Attendees appreciated the absurdity of it all. A screening of The Epic of the MERCANARY™ invited wonder, awe, and laughs as supporters arrived. The opening act was a poetry “reading” by the enigmatic Snake, I’s, which left the crowd speechless yet smiling. Next, Nicholas Morine’s reading of “Johnny Cobra & the Cerebral Crucible” set the stage for heart-pounding adventure. You can read that story and more of his short fiction that cuts deeply in Steel Sarcophagus. Finally, David Reynolds read excerpts from The Marvelous Saga of the MERCANARY™. Teasing tidbits and side-stepping spoilers, he provided a prophetic preview of his debut novel — this gonzo picaresque tale — A Sells-Word’s Story.

We also want to remind you that a tree will be planted for every print edition of The Marvelous Saga of the MERCANARY™ sold!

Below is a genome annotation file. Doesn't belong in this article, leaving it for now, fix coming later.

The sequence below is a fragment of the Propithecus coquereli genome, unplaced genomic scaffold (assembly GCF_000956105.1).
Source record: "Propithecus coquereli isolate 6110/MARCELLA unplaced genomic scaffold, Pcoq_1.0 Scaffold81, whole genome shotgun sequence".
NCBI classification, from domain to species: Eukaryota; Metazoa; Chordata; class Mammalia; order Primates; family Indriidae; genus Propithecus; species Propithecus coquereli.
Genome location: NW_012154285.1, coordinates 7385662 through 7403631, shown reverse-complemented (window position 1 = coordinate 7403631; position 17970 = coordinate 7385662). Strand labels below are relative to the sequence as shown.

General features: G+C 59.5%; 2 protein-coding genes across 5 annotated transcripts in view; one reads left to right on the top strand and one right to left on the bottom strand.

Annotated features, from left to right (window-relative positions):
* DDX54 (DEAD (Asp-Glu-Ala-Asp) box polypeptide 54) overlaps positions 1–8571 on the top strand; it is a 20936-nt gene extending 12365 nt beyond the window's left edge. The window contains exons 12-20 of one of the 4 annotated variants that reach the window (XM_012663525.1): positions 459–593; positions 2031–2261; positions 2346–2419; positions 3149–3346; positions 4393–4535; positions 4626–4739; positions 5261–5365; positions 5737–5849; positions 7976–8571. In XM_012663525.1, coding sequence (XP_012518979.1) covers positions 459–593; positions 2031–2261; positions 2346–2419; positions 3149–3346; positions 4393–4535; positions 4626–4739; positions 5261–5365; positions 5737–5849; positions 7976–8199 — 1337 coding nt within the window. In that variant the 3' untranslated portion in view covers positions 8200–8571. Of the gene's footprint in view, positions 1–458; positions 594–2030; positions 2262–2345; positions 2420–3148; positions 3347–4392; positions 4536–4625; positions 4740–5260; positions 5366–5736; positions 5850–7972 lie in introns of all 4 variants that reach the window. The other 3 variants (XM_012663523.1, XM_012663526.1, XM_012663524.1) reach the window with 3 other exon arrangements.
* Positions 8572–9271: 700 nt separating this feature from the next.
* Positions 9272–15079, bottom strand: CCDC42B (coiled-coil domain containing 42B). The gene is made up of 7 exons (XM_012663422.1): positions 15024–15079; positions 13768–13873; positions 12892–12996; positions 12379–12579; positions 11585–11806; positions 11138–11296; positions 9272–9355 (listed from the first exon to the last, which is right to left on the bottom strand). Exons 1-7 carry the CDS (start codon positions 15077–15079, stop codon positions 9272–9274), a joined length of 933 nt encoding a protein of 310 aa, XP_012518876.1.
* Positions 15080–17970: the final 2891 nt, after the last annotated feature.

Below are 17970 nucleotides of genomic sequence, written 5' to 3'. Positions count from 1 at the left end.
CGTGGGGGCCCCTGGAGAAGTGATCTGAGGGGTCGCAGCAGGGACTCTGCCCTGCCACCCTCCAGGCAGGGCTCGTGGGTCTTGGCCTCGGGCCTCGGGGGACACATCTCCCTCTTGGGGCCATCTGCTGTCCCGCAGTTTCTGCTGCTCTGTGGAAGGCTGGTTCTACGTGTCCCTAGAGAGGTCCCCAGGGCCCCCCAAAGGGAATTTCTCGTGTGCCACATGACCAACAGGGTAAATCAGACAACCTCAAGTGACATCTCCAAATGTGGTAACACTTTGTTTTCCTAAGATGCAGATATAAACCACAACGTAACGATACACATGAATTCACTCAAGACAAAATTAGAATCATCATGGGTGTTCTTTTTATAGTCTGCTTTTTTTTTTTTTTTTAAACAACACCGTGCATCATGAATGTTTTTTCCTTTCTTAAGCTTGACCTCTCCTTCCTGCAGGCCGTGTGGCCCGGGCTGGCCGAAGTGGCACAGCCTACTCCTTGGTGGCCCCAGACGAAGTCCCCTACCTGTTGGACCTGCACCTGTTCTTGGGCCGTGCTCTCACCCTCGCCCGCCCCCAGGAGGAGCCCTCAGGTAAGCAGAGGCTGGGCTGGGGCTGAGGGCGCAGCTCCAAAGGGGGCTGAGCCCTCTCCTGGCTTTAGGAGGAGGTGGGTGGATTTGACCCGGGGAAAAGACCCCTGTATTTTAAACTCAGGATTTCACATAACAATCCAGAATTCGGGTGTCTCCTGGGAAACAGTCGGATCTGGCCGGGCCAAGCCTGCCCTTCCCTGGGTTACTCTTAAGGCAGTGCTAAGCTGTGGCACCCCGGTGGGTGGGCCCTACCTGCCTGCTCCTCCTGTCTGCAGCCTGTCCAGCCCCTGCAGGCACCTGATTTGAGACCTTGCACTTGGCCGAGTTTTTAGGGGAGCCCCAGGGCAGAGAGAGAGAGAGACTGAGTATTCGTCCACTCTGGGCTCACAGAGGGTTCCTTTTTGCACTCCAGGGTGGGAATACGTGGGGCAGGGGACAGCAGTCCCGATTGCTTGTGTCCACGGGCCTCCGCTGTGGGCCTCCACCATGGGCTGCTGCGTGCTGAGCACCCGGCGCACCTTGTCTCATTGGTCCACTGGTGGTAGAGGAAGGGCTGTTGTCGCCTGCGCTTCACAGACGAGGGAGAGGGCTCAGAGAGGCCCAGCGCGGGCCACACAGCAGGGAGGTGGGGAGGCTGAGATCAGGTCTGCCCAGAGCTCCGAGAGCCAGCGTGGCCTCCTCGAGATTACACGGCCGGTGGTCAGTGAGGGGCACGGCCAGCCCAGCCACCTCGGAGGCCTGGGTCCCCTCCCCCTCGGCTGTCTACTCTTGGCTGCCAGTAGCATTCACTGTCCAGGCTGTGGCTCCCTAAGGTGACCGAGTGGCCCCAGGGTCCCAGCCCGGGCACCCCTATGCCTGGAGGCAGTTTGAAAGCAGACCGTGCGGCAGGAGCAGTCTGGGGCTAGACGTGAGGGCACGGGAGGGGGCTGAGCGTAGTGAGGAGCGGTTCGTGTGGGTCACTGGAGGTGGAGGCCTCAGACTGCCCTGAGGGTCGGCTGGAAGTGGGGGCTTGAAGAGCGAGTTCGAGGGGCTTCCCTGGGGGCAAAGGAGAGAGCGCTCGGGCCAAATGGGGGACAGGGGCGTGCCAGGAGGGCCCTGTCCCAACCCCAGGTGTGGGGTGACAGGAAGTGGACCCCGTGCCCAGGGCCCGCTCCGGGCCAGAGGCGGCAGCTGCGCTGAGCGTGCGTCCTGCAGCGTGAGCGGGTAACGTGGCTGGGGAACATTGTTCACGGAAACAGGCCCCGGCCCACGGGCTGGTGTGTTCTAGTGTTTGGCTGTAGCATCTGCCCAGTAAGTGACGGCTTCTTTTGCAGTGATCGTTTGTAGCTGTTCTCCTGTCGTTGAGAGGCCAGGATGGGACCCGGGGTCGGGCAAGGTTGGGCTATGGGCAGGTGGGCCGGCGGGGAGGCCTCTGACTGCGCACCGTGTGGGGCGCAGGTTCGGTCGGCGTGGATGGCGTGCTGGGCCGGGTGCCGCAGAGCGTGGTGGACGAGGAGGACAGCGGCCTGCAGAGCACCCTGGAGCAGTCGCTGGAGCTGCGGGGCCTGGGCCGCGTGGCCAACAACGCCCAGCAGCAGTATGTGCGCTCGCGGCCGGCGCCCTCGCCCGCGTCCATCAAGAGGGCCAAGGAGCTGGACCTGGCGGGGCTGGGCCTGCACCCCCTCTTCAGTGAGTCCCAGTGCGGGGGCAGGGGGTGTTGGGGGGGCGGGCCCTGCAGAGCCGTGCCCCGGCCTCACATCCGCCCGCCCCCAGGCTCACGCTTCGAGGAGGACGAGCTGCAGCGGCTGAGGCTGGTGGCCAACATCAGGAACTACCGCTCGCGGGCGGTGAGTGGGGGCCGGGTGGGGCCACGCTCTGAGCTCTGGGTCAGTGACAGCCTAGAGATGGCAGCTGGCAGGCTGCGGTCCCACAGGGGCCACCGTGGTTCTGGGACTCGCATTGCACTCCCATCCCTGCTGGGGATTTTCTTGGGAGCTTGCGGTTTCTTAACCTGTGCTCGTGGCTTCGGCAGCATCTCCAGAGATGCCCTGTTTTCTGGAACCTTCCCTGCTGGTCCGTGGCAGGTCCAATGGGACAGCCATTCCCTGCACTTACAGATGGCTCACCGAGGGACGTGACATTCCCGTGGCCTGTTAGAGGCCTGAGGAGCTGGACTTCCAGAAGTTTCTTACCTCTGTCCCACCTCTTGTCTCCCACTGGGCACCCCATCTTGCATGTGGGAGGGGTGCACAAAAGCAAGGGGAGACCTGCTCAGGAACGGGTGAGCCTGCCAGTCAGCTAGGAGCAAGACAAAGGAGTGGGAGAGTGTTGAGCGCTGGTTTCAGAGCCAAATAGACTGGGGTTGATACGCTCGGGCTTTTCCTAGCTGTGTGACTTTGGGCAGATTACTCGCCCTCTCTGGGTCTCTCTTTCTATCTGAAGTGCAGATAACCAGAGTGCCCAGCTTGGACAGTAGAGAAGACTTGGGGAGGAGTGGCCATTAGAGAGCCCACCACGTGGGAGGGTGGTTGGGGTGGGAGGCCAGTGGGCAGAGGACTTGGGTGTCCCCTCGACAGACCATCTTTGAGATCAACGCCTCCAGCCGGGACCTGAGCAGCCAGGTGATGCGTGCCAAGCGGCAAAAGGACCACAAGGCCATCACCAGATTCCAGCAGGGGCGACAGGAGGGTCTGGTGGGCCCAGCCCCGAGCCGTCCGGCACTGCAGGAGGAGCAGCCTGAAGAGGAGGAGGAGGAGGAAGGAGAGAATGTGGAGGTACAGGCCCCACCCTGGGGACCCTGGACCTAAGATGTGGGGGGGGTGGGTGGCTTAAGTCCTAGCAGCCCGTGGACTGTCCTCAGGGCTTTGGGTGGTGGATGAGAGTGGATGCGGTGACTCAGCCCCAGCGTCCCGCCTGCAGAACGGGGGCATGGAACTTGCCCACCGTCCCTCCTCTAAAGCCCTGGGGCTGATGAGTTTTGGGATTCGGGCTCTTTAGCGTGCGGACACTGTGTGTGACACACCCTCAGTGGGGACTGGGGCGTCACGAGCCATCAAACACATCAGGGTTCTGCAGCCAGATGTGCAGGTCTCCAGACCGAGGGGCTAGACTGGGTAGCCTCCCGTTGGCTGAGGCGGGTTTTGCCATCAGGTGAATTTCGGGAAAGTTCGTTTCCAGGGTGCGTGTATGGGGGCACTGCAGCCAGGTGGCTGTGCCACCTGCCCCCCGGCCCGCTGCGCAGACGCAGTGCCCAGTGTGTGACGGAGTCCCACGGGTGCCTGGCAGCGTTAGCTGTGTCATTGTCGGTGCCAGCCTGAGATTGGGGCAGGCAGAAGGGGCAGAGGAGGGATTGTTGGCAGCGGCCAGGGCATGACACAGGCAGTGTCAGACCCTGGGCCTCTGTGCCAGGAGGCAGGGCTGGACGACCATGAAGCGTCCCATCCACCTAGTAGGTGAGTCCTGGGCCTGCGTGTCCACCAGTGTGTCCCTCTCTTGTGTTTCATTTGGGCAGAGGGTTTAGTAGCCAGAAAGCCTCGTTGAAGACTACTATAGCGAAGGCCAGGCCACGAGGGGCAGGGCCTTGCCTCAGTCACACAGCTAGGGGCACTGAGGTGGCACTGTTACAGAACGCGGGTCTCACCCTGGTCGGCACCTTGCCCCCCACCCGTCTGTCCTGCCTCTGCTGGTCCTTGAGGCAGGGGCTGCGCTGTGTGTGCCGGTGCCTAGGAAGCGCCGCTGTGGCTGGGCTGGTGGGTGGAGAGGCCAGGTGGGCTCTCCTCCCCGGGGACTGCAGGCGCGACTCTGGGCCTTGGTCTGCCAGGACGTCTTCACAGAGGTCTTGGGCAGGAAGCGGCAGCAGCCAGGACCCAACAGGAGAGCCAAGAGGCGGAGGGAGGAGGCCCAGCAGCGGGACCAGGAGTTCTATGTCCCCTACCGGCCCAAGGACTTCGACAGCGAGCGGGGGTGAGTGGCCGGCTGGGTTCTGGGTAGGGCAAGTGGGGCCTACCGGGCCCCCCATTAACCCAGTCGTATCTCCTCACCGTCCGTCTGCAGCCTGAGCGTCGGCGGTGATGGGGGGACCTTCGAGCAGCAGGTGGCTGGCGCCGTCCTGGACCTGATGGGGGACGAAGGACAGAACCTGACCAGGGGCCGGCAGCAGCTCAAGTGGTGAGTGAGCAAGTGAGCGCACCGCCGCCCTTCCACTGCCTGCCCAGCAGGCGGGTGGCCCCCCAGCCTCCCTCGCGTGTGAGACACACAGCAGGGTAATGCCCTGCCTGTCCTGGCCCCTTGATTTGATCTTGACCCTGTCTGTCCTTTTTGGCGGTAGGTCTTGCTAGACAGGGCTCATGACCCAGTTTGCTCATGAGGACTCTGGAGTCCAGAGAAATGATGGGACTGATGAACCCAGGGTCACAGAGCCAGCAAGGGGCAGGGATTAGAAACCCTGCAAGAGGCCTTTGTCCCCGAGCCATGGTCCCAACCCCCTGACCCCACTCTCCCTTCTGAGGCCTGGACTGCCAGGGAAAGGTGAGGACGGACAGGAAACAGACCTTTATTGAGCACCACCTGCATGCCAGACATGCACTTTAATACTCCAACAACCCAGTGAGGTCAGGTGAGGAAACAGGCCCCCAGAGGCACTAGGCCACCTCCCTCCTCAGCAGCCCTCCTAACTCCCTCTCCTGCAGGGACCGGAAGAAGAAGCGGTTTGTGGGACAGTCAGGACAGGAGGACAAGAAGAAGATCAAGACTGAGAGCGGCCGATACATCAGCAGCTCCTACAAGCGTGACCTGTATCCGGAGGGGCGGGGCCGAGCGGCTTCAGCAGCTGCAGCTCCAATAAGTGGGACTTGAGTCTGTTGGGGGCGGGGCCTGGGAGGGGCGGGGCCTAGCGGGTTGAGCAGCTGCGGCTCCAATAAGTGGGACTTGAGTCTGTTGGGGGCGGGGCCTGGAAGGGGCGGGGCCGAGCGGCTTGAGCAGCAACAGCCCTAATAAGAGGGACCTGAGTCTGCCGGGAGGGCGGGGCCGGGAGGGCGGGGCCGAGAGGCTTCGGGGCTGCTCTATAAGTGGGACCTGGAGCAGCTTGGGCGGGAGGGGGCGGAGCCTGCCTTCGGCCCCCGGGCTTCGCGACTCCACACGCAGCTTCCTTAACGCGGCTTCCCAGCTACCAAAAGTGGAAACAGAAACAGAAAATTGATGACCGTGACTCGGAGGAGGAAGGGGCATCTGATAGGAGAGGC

This goes for print editions that we sell in-person as well as online sales of the printed novel, for now and into the foreseeable future.

Thanks to our friends at One Tree Planted for making this possible!

The Marvelous Saga of the MERCANARY™

Harrison Stockton Bueller thinks he’s hit bottom when he makes a new friend.

Enter: the MERCANARY™.

This is The Marvelous Saga of the MERCANARY™. It’s also the tale of Harry’s nightmarish misadventures.

Problematic Press is proud to present to you this gonzo picaresque novel… or something.

Is there ever any solace?

This is it.

This is lit.

Somewhere between Holden Caulfield, Ignatius J. Reilly, and BoJack Horseman, you’ll find Harrison Stockton Bueller playing with his G.I. Joes.

MERCANARY™, a sells-word inspired by a typo, is a metafictional hero who’s been drafted for lit’s sake on land, sea, and air. His mission? Word.

David Reynolds hasn’t won any awards for his creative writing, but his most shocking anecdote has won him more beer than he could possibly ever drink. He lives in St. John’s, Newfoundland and Labrador, where he teaches English at Atlantic Canada’s largest university.